by Danny Villanueva, Group Account Director
As my work anniversary is approaching, I’ve been reflecting back on the success we’ve had as a team, as well as my own, and can’t help but to think of Rudy. A multiple Cannes, Effie and One Show award winner, Rudy knows great advertising, at his core he is a great marketer, and overall human being. He’s got a presence to him, and though at times he can be tough, his approach is methodical and aimed at making those around him better. I found this out on day one.
Within the first 10 minutes on my first call with Rudy, in a commanding (and somewhat unhappy tone) he asked that I clear the conference room so that we could have an open discussion about his expectations. He made it crystal clear that creative work must go beyond the basics of the brief. What makes the difference between sh*t work and exceptional work is acknowledging the intangibles that aren’t spelled out. He went on to share three rules that he gives to anyone new to his team, and which I now give to my team:
Rule number 1: “Know your sh*t”
“I know my part and what I’m supposed to do, do you?” This first rule is about knowing what each of us individually contribute to the team and to the work. Everyone has a part, and everyone is expected to bring value to the table. Knowing your sh*t is more than understanding your role. It is about deeply understanding the needs of the client and what the agency and its talent offer to meet those needs.
And while these days every agency seems to talk data, at Dieste, our analytics and creative teams work hand-in-hand fusing data, insights, creative and technology to provoke consumer action through segmentation and multicultural understanding.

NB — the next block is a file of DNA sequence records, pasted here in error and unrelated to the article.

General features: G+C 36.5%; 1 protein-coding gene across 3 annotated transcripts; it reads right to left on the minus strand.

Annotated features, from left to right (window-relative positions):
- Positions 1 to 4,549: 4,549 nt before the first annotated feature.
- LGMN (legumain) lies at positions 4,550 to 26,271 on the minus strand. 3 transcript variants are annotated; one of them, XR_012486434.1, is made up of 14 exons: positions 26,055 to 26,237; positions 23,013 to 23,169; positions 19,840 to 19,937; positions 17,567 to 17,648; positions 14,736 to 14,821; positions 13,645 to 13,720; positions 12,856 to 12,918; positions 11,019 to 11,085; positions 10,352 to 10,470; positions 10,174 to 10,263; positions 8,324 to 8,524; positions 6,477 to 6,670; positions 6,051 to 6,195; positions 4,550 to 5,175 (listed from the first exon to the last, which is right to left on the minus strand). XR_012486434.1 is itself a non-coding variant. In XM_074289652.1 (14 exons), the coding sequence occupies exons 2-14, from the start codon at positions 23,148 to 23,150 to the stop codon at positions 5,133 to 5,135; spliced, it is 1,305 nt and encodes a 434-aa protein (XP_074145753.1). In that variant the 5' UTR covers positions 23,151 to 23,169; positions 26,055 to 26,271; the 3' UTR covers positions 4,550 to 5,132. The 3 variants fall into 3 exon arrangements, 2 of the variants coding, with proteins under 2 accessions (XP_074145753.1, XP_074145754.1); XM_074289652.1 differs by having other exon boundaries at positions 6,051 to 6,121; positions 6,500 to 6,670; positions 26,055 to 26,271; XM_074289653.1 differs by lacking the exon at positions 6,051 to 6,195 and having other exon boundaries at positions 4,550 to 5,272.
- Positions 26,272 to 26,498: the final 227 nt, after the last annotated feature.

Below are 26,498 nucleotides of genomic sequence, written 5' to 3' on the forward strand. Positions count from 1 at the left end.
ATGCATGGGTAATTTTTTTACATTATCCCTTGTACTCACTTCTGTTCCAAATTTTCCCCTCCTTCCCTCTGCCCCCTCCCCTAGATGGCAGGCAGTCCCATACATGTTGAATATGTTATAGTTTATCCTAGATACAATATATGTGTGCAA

Rule Number 2: “Bring it”
“Once you know your sh*t, you’d better ‘Bring it’, everyday.” Rule number two is aimed at ensuring that we are ready, even at a moment’s notice, to handle conversations around strategy, tactics and elements of the client’s business. Bringing it is about being prepared and always on. It goes without saying that “success loves preparation.” In the fast-pace market of today, being adaptable and nimble are core requirements.
Rule Number 3: “Elevate the work”
“If you’ve mastered the first two, then you understand that it’s not enough, and that’s because you need to ‘elevate the work, always.’” As a client, Rudy was never satisfied. After dozens of reviews and conversations, this was ultimately clear. Some may consider him as just being difficult or unreasonable, but my take is he simply wants to make the best even better.
Investing in and acquiring talent is just as important. At Dieste, as we see ad spend continue to shift from TV to digital, there’s more of a need for software engineers, designers and analysts to become part of the agency makeup so that they can quickly build tools and drive the customer experience clients are looking for.
Bonus: Be Ballsy
The one I felt he left out, not because it slipped his mind, but because I think it embodies his style and is part of his “secret sauce.” Being “ballsy” is about having the courage to stand behind your work and your convictions. To be able to stand up to Rudy and tell him why or how something works, is better, or counter to what he thinks or believes absolutely earns his respect … if done following the three rules.
Though Rudy and I haven’t worked directly together for a couple of years now, the rules have served as the bedrock for my team at Dieste. Every new member gets the same rundown as part of the onboarding, this I personally make sure of, and it has helped make our team’s work, and our client relationships stronger. Rudy and I have since become and remain friends. He’s not one that wants to be in the limelight, so if you’re left wondering “who is this Rudy guy,” drop me a note, and I’ll share the secret.
At Dieste, we continuously strive for truly great work, and in turn we’ve not only helped our clients to record setting growth and year over year sales, but we’ve won a few awards along the way. Better thinking and better creating, from three simple rules.